Book Review: Dangerously Hers by A M Griffin

dangerouslyhers_msrSynopsis:

Jess hates aliens. After the invasion that destroyed Earth, the extraterrestrial bastards sold her to a brothel as a sex slave. She may have escaped but the old memories and fears still linger in the dark corners of her mind. Supposedly Sonis is just the place for her—somewhere safe, where she can heal and start fresh. She’s almost hopeful…until she meets Rasha, her new boss.

Rasha, captain of the Sonis Royal Guard, is a warrior through and through. He’s huge, sinfully sexy and could have any woman on Sonis—but the woman he wants is Jess. He’s very much an alien and Jess knows she should hate him or at least be wary, but whenever he’s around, she loses control. She tells herself it’s only sex—amazing, mind-blowing sex like nothing else she’s ever experienced—but there’s something about Rasha that shakes her soul. The feel of his skin against hers, the look in his eyes as he touches her—they make her want to believe it’s possible to find love and begin again.

A Romantica® science fiction erotic romance from Ellora’s Cave Ellora’s Cave

About the Author: Loving Dangerously Banner

A. M. Griffin is a wife who rarely cooks, mother of three, dog owner (and sometimes dog owned), a daughter, sister, aunt and friend. She’s a hard worker whose two favorite outlets are reading and writing. She enjoys reading everything from mystery novels to historical romances and of course fantasy romance. She is a believer in the unbelievable, open to all possibilities from mermaids in our oceans and seas, angels in the skies and intelligent life forms in distant galaxies.

Website:  http://www.amgriffinbooks.com

Facebook:  http://www.facebook.com/amgriffinbooks
Twitter:  http://Twitter.com/amgriffinbooks

My Review:

I haven’t read many sci-fi books generally, but the idea of a romance/sci-fi really intrigued me. Dangerously Hers is the 3rd book in a series, and to be honest, that doesn’t matter as each book seems to concentrate on a different set of characters brought from the side-lines of the previous books – a brilliant idea in itself!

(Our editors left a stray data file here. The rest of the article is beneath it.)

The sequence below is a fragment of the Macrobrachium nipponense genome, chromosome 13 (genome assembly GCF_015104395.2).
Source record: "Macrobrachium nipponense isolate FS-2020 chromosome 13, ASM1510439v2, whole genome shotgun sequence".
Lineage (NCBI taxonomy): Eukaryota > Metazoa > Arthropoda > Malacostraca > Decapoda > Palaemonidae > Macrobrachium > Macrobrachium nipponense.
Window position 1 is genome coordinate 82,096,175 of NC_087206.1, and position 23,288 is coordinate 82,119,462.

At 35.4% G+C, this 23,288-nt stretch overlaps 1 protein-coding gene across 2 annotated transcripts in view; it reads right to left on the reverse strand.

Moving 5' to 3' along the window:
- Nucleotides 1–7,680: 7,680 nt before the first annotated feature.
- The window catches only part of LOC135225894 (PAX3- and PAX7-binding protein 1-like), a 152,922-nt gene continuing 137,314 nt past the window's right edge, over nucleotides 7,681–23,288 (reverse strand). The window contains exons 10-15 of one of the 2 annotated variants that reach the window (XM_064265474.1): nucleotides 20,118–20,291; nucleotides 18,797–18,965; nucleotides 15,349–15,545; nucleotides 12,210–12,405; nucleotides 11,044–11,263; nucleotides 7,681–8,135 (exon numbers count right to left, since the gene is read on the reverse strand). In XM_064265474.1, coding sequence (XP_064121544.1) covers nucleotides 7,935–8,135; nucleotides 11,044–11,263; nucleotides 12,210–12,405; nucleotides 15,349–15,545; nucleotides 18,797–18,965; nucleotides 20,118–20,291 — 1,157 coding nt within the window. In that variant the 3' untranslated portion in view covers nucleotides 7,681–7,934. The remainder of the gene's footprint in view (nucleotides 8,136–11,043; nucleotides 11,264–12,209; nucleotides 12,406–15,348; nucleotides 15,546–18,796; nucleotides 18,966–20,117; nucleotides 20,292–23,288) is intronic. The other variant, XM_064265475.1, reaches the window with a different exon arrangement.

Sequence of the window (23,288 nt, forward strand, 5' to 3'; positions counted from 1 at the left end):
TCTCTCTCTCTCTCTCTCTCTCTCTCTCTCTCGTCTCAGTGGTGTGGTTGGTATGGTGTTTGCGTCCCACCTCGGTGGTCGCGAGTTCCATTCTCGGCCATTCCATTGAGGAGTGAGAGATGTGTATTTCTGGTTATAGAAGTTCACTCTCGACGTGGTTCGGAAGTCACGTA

I really loved this book. I was surprised at how easy it was to slip into this alien world and fall in love with such foreign characters, and even the exotic setting itself. Jess was a beautifully flawed heroine who had been through so much already, and to follow her on her journey was a pleasure. I wasn’t sure about love scenes with aliens, but the author manages to make it just as acceptable as human/human scenes.

From a writer’s perspective the flow of the book was amazing and I actually felt myself drawn to reading this over other giving my usual time to my own writing (naughty author!) The descriptions were perfectly balanced and the spicy scenes were legitimately placed and executed.

The front cover is a little bland compared to the intricacies of the plot, however even an alien six pack is worth a wanton sigh from readers.

Overall I’d give Dangerously Hers 5 out of 5 stars – you have to read this book, whether you feel it’s your genre or not – just try it, you won’t be disappointed.

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List of Romance Genres

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I just can’t stay away from those lists!

My two top genres are horror and paranormal romance and as I’ve already covered horror genres, I thought I’d do the same for romance. Looking at the list, the explanations tend to be a little obvious, so rather than patronize you with over-blown explanations, I’ve kept it brief and included links to examples where necessary.

Adventure Romance:

Strong hero, even stronger heroine. These face paced and full of danger and can be set anytime and anywhere. Happily Ever After OR HEA is preferred here by most publishers, but as always, do read each publisher’s guidelines carefully when submitting.

Chick-lit:

Relatively new genre, these are romances with a dash of humor and HEA (happily ever-after ending) is more flexible here. It’s a bit cliched but think Bridget Jones’ Diary by Helen Fielding.

Contemporary/ Main Stream:

Not to point out the obvious, but this is set in the present and will date quickly. HEA is optional. So many authors and examples here, as they are set in the normal world, with natural human characters.

Dark Fantasy:

This combines elements of supernatural abilities and paranormal creatures. It goes a little beyond the normal sword and magic fantasy romps, but can also have quite serious themes. A good example of this is the WindLegends series by Charlotte Boyett-Compo. HEA here is optional.

Erotic Romance: